You will go through the base malts (2-row, pils, pale, marris otter, etc) a lot faster than you think, so buy them by the sack, especially if you have your own grain mill. It also allows you to be impulsive. You can brew a lot of styles with Belgian Pale Ale (Castle) and pils malt (Briess).
I went overboard on the crystals--you don't need 5 pounds for each 10 degrees Lovibond. I'll let others chime in here about flavor differences between the various crystals. I doubt many can discriminate beyond low, medium, and high crystal ratings, and Special B/special roast.
The highly kilned and roasted grains are used so sparingly, that I don't recommend more than a pound. I still have a bunch of various dark grains sitting around after I bought them thinking I'd be doing a bunch of dunkels, porters, and stouts. Then, after recipe formulation, it became apparent that the dark grain contribution for each batch is often in the mere ounces (e.g., 1 or 2 on up to 4 or 8 ounces).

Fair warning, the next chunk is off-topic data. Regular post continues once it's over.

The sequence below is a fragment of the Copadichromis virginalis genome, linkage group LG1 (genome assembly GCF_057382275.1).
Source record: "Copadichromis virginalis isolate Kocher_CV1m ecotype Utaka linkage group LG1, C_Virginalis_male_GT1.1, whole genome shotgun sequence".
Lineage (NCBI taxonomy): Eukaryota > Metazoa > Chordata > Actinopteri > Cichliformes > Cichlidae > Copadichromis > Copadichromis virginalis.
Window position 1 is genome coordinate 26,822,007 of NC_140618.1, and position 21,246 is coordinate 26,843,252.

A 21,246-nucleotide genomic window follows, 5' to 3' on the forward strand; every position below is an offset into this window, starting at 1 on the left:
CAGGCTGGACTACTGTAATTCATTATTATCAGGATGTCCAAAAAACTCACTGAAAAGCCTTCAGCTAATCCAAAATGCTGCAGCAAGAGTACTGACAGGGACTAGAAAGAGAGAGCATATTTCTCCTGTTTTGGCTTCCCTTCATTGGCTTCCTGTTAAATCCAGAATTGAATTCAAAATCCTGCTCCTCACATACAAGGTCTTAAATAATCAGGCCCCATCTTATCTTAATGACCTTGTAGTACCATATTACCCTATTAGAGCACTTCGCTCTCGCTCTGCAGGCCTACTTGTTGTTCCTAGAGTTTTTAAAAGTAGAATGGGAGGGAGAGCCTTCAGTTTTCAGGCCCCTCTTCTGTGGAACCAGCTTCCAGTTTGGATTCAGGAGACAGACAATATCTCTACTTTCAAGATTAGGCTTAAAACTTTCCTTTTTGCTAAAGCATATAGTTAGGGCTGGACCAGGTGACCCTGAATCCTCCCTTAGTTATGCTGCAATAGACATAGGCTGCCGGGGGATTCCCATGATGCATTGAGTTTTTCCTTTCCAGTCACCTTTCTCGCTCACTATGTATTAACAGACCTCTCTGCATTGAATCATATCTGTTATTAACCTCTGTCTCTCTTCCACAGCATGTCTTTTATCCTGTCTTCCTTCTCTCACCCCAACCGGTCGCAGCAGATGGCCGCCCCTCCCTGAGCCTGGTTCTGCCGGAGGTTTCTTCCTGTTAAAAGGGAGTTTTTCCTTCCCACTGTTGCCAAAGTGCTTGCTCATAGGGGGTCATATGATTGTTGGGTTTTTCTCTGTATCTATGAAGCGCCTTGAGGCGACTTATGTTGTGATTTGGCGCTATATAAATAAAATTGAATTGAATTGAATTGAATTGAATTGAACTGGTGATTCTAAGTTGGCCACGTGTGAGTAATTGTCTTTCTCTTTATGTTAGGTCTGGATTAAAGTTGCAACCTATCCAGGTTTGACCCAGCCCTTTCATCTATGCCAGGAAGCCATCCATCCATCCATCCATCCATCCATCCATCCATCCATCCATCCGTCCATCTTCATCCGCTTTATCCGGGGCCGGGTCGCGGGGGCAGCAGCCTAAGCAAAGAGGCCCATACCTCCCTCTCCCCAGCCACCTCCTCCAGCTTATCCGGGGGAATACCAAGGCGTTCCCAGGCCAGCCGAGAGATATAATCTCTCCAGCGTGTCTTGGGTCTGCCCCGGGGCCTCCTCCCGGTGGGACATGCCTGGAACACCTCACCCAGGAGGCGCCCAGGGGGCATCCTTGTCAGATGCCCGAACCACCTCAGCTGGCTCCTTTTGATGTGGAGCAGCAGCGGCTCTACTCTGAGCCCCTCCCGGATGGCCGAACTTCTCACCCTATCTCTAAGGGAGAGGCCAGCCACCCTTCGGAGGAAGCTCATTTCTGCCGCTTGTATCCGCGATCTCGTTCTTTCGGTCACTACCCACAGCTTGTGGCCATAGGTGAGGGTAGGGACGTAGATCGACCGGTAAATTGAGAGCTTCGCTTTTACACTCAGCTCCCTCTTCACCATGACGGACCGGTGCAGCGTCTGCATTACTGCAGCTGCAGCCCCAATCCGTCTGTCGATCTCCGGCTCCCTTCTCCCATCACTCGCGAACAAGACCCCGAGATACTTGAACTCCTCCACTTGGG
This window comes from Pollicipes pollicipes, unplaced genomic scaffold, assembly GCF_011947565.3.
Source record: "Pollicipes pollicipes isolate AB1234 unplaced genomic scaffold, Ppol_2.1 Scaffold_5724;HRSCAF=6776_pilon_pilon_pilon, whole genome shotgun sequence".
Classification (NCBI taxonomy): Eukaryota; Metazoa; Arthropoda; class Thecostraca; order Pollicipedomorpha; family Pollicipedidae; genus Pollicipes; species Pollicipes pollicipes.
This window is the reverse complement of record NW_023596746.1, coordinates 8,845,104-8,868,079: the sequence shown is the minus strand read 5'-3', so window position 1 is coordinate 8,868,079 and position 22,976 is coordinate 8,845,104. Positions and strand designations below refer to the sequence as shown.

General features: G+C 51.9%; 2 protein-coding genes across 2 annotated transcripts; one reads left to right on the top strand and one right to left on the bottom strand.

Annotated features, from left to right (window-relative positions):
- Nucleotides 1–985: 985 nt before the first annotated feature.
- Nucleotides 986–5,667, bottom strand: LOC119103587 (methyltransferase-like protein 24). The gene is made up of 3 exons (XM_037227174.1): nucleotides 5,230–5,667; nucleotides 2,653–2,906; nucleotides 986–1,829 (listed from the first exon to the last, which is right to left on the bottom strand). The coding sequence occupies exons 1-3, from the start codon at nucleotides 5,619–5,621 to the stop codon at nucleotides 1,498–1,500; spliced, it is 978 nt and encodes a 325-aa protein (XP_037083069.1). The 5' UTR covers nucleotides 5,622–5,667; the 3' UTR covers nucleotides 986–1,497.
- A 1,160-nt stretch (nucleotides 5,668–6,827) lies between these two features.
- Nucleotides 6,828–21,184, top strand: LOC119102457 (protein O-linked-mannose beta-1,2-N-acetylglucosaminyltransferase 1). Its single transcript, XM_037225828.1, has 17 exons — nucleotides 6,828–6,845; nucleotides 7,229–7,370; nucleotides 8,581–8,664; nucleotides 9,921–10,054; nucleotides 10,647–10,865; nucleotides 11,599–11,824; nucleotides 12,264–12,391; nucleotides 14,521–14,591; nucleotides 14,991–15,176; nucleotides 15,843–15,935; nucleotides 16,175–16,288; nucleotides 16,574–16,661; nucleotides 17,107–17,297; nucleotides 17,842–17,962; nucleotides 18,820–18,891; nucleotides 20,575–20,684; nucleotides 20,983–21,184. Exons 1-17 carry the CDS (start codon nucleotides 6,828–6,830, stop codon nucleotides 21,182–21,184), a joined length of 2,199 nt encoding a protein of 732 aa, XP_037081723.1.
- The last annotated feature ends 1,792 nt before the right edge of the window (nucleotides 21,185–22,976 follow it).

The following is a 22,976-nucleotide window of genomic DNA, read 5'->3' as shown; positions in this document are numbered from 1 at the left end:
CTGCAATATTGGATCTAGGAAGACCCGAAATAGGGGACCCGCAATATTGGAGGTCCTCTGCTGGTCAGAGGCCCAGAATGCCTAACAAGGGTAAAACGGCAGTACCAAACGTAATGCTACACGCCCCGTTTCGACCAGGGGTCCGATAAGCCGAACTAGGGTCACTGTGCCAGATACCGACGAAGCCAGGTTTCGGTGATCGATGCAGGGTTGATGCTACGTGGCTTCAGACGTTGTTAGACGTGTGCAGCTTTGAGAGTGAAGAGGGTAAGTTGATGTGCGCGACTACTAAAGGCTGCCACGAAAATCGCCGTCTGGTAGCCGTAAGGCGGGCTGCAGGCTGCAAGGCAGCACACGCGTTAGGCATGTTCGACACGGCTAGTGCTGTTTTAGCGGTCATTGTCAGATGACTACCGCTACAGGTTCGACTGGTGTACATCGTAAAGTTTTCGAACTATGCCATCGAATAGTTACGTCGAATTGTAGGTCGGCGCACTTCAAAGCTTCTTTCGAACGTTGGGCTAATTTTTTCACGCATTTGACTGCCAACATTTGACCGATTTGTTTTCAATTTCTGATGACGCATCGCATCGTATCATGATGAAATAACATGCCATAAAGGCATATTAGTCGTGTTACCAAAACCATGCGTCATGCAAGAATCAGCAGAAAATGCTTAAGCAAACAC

I do recommend aromatic and/or melanoiden malt--I use these in nearly all my batches, when appropriate. I love the maltiness.
I also second the large quantities of Magnum hops--they're a clean bittering hop with high AA levels.
Don't just get one or two ounces of a hop. Sometimes you need more than that just for one batch.
Fermcap-S (antifoam)--the best thing for preventing boilovers
I always forget to buy enough DME--they're great for yeast starters.